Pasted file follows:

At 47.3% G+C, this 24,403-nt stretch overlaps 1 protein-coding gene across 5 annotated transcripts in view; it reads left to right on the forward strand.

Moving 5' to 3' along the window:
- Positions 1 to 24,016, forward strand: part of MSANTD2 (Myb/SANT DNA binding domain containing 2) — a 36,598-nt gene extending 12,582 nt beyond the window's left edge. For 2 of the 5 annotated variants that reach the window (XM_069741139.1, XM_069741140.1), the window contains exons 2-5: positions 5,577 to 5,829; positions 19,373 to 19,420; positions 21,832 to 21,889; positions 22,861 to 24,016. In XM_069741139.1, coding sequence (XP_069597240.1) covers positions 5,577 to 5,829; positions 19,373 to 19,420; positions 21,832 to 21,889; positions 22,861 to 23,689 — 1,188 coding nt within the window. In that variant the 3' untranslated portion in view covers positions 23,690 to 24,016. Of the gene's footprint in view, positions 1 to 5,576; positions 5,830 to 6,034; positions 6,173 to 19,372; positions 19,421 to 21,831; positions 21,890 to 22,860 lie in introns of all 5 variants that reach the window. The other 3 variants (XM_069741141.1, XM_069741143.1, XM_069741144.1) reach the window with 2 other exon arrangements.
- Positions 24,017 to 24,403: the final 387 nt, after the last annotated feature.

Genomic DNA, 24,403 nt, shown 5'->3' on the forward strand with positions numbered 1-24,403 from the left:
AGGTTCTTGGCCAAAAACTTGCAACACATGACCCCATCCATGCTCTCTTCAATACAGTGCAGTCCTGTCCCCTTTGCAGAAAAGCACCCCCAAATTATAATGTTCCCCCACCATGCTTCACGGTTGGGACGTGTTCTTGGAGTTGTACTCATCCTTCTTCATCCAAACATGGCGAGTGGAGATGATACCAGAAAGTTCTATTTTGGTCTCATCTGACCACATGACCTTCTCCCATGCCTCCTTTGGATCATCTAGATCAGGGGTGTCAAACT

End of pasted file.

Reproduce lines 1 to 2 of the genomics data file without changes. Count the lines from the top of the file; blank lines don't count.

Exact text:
At 47.3% G+C, this 24,403-nt stretch overlaps 1 protein-coding gene across 5 annotated transcripts in view; it reads left to right on the forward strand.

Moving 5' to 3' along the window: